RUNNER UP – Markus Rummens

“I became PSYCLIST only once in my lifetime cycling career. My parents moved to the south of Spain 10 years ago and this unlocked a whole new way of cycling for me. The mountains their percentages! I went out for a ride and my body felt immediately at home in it’s cycling position, around each corner longing for the top. Turning into a PSYCLIST happened when the pace became so slow that my sweat was dripping in front of me instead of behind. The heat and bodily moisture attracted a creature known as a “fly”. It landed on my arm and looked at me, I swear it was looking at me! It took off and landed on another part of my tanned arm. Repeating this until my brain gave up dealing with the annoyance and just flipped the other way around. Looking from the outside inwards and thinking in reverse. I just couldn’t handle it anymore and this PSYCLIST state of mind saved me and took me all the way to the top before diving into a sweet headwind that took care of everything.”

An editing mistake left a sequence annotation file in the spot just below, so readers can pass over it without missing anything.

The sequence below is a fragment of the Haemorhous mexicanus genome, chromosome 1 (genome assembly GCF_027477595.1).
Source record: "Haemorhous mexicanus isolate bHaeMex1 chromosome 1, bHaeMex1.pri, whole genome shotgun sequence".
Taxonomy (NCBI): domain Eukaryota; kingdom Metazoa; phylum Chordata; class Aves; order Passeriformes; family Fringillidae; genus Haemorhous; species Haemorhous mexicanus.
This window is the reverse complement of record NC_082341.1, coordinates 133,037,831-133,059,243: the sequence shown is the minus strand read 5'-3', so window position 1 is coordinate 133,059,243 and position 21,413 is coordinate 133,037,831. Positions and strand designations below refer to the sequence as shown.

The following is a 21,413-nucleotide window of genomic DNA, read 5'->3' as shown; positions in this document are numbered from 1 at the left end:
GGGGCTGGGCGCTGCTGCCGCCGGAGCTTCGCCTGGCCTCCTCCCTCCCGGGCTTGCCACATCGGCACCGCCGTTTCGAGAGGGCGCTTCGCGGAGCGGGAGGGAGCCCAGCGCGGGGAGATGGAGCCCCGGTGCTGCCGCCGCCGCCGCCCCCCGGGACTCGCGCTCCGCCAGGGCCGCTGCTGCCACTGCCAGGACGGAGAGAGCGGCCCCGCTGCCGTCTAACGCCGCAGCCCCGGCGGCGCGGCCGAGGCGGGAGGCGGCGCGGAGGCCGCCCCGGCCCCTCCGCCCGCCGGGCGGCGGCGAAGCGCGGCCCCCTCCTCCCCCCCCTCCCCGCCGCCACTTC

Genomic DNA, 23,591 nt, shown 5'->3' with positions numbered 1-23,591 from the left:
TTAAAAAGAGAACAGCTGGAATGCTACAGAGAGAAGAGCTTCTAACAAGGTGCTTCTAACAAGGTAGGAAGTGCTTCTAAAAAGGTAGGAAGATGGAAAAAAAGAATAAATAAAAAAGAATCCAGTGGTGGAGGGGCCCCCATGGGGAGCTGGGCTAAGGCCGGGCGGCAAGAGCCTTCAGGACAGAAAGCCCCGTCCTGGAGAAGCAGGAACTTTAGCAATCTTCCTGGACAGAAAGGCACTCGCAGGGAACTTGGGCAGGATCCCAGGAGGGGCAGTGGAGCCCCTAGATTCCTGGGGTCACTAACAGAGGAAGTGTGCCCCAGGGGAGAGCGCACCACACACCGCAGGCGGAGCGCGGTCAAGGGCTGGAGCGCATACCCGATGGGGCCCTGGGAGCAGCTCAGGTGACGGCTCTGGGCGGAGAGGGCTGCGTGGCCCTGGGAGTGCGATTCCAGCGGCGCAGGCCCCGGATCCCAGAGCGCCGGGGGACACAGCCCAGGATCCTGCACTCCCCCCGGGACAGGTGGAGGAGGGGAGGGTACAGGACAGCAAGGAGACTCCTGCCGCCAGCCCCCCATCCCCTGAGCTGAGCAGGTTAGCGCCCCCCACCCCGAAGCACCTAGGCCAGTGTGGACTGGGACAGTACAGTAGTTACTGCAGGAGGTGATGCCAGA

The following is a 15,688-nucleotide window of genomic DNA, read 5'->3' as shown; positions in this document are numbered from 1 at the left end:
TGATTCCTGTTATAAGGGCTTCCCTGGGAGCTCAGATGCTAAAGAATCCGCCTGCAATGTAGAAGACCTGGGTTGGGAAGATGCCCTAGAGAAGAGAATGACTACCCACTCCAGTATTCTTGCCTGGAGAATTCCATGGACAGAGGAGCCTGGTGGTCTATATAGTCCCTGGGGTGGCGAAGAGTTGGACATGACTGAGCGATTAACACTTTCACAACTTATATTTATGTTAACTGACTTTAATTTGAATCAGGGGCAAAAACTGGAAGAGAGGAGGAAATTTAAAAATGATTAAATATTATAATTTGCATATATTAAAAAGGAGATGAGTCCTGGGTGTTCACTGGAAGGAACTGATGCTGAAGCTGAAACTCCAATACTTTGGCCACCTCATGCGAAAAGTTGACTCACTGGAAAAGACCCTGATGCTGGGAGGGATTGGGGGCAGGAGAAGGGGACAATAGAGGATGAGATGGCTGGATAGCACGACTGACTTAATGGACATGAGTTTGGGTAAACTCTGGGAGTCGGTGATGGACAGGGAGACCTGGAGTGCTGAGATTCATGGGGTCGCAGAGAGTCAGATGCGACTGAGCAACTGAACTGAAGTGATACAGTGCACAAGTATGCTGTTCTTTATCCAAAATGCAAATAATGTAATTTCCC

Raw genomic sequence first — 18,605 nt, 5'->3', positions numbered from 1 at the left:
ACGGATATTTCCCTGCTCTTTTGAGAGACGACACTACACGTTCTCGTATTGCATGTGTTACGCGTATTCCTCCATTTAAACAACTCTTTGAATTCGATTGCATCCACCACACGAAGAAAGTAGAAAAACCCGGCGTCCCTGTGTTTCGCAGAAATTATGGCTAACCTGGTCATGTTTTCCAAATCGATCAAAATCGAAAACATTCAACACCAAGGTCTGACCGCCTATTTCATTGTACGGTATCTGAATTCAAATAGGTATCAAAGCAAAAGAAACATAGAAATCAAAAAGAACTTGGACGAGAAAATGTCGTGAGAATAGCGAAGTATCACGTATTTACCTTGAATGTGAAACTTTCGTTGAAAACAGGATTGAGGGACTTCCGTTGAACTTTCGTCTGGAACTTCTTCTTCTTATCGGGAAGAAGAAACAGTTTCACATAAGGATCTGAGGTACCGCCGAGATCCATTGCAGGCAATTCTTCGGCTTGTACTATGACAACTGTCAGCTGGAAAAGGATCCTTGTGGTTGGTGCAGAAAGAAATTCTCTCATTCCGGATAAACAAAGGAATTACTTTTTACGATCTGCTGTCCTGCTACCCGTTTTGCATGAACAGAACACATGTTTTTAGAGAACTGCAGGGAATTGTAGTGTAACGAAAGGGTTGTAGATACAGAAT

RUNNER UP – Paul Hartner

“One time I went so hard on a Spin-up on rollers (173 rpm) that I cracked the front roller, crashed, passed out, and woke up to vivid images of Prince, surrounded by purples you’ve never seen before, serenading me with Fly Like an Eagle by the Steve Miller Band.”

RUNNER UP – Sebastián Gavary